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World War II veteran celebrates 100th birthday

Wyoming Tribune-Eagle - 2/17/2024

Feb. 16—CHEYENNE — Victor (Vic) Higgins is a painter, woodworker, golfer and a veteran. He served in the U.S. Navy during World War II. Today, he turns 100 years old.

A birthday party was held at Higgins' grandson's house Wednesday to celebrate his life and honor his service. The Cheyenne Veterans Affairs office presented him with a letter from Secretary of Veterans Affairs Denis McDonough along with a red, white and blue blanket with eagles on it and challenge coins from the national and local VA offices.

"Well, I'll be darned," Higgins said upon receipt of the letter and coins.

"Our Nation honors your service as an Aviation Machinist in the United States Navy during WWII," McDonough said in his letter. "You are part of this country's 'Greatest Generation' for your legacy of patriotism and honor. Americans enjoy the blessings of peace and liberty because of patriots like you who answered the call to defend our Nation. We remain grateful to you and to your generation for helping defend democracy and shape the world we live in today."

Higgins served four years in the U.S. Navy, starting in 1941. He spent time at Navy Pier in Chicago before it was an entertainment destination, when it was used as a training center for the Navy.

He also served on San Clemente Island, off the coast of California between Los Angeles and San Diego, as an aviation machinist for two-and-a-half years and was never in combat.

Looking at his new blanket, he recalled the eagles he used to see during his time in the Navy, but not as many as were on the blanket.

His favorite thing about being in the Navy was going lobster fishing. "I enjoyed that more than anything," he said.

During his time in the Navy, he also discovered his passion for art.

"They had quite a few recreational things and so I volunteered for everything that I could," he said. "So, I really had a good time doing that."

Higgins also got into woodworking and continued throughout his life. He built cabinets for one of his homes and a hutch for his mother.

Following the war, he worked on constructing greenhouses and worked as a home inspector for much of his life in Glendale, California.

He spent many years living in a small town in Humboldt County in northern California with his wife and two daughters. Around two-and-a-half years ago, Higgins moved to Wyoming to live with his grandson, Brandon Young.

Young said he, along with his wife and two daughters, were happy to welcome his grandfather into his home. "I said, 'It'd be an honor to have him live with me and take care of him' ... He means everything to his entire family. He is very revered by everybody here. They just absolutely adore him."

Veteran receives home-based care from VA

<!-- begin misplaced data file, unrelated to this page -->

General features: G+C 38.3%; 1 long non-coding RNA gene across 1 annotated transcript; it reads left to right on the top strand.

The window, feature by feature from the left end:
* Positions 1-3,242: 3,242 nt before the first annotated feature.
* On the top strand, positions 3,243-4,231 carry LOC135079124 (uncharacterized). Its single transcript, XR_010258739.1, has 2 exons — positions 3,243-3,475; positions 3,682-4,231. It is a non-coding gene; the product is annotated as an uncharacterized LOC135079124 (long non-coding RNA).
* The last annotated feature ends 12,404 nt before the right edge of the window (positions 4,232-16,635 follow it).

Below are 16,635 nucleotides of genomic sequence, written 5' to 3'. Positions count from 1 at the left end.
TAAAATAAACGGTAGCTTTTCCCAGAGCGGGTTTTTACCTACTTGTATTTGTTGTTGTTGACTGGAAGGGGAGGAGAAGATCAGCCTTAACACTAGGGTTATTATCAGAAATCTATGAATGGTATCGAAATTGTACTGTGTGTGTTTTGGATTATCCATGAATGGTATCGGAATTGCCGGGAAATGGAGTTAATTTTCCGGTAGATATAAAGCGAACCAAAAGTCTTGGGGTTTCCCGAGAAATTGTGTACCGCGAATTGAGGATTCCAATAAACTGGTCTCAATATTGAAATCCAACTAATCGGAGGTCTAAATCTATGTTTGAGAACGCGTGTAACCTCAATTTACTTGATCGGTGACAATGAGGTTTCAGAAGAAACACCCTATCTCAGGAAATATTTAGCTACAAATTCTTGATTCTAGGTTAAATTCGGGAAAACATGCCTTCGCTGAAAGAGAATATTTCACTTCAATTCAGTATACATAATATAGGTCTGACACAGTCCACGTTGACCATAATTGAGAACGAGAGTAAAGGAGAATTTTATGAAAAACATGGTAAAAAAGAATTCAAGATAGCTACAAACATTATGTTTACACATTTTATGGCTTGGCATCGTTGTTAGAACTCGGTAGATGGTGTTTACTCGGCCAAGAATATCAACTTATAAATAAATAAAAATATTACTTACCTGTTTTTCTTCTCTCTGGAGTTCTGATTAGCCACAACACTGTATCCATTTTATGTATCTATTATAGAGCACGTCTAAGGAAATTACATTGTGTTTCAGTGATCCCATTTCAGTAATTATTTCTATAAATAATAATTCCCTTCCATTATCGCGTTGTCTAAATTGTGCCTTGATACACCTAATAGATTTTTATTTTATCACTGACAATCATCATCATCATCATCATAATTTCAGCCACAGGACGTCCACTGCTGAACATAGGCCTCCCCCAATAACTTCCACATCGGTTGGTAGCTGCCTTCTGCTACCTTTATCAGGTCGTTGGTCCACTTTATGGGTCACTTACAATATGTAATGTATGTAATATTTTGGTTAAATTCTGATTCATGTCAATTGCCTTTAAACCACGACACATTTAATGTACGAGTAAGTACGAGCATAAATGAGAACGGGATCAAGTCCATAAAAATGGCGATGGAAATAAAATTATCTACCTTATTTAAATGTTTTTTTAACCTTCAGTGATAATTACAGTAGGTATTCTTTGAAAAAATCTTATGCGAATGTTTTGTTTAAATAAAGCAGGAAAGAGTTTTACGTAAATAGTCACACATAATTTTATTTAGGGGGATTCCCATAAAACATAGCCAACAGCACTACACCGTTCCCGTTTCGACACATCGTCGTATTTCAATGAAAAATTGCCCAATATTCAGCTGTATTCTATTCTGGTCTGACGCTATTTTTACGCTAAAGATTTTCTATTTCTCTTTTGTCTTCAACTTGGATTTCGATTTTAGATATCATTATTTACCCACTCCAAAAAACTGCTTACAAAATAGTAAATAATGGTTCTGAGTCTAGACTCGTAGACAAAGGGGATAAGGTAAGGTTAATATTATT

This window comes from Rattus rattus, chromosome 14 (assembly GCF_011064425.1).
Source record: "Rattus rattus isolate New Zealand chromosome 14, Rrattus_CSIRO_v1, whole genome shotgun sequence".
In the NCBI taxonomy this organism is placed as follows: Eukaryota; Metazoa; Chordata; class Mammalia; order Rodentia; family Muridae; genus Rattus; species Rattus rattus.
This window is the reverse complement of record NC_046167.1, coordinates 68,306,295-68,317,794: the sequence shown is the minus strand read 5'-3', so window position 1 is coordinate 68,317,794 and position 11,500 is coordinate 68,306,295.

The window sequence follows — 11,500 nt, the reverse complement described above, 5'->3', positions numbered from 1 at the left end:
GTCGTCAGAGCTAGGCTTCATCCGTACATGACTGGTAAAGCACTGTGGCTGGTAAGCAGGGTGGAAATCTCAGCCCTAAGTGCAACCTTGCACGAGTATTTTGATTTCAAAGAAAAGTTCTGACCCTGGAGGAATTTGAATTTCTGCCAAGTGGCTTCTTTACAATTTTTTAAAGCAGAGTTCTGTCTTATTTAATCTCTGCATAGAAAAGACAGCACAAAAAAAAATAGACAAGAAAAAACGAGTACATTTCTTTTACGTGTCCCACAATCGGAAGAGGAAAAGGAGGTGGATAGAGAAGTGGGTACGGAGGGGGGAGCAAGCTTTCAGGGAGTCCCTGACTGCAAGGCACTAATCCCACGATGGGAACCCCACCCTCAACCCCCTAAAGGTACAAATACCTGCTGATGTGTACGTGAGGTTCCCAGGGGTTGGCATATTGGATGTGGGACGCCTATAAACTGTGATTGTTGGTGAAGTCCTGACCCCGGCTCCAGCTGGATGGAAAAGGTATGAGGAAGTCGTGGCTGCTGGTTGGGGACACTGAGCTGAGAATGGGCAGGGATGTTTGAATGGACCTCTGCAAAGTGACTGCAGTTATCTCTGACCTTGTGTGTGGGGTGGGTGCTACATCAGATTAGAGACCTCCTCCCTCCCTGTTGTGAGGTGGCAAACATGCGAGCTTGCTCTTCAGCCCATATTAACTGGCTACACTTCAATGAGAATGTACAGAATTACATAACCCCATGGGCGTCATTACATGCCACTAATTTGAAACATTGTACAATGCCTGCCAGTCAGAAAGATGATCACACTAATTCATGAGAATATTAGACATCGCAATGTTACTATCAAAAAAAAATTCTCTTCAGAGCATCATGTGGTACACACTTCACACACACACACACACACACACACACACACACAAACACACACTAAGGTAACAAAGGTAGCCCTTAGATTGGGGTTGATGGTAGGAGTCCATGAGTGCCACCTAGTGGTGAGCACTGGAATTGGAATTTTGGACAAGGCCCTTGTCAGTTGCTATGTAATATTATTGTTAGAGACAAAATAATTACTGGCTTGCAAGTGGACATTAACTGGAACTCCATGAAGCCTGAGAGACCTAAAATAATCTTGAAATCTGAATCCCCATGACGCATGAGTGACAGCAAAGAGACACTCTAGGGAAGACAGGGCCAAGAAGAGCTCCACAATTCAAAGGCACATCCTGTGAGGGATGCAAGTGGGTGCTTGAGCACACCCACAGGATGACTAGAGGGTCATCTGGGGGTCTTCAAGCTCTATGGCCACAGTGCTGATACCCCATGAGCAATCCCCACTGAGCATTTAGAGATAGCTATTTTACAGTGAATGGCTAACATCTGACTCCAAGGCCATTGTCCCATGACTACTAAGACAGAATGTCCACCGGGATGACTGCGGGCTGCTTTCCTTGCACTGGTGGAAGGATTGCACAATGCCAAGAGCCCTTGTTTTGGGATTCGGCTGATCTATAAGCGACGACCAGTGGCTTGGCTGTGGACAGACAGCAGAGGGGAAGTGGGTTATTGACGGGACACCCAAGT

Last March, Higgins joined the VA's Home Based Primary Care (HBPC) program. The program is for veterans who need team-based in-home support for ongoing diseases and illnesses that affect their health and daily activities.

"We do everything that primary care could do in-clinic at their house," said Darcy Harris, HBPC Director for Cheyenne.

HBPC came to Cheyenne in the early 2000s and now serves around 80 veterans in the area. Around 25 staff serve veterans in the HBPC program within a 30-mile radius of Cheyenne as well as the VA offices in Longmont, Colorado, to the south and Sterling, Colorado, to the east, extending into the Nebraska panhandle.

"Here, we've got dogs, kids, visitors and people will come in and say 'How are you doing, Grandpa? How are things going?' It's a home filled with love," said HBPC Medical Director Dr. Theresa O'Donnell. "This particular home is absolutely filled with love. We don't always see that, but our job is to take care of vets where they are."

O'Donnell has held the position for four years and said they are expanding to be able to serve more veterans in rural areas who may fall outside of the 30-mile radius from Cheyenne.

Higgins said he was appreciative of the recognition he got for his service in the military.

"I join your VA health care professionals, family, and friends in celebrating your life and your service to America," McDonough said in his letter. "Please accept my coin as a token of our gratitude and appreciation. We send warm wishes to you for good health and cheer. We feel honored to serve you. God bless!"

What is a challenge coin?

Challenge coins originated around WWI. People in the military receive them from higher-ups for good deeds. Those who receive a coin are supposed to always have it on them. When going out for a drink, someone may initiate a challenge by slapping their coin on the table or bar and the last coin-bearing member to do so must pick up the bill. If everyone puts their coin on the table, the one who initiated the challenge pays.

"Through the years it just became a way to recognize the troops from commanders and stuff," said Kenneth Bush, associate director of the Cheyenne VA Healthcare System. "It goes all the way up to the highest level now. Commanders, the president has coins, the secretary of defense. All the big D.C. people carry coins all the way down to commanders at F.E. Warren Air Force Base. They each have their own coin that they present to people for good deeds."

Bush said present day coins are more of a recognition and not as often used to initiate a challenge.

Noah Zahn is the Wyoming Tribune Eagle's local government/business reporter. He can be reached at 307-633-3128 or Follow him on X @NoahZahnn.


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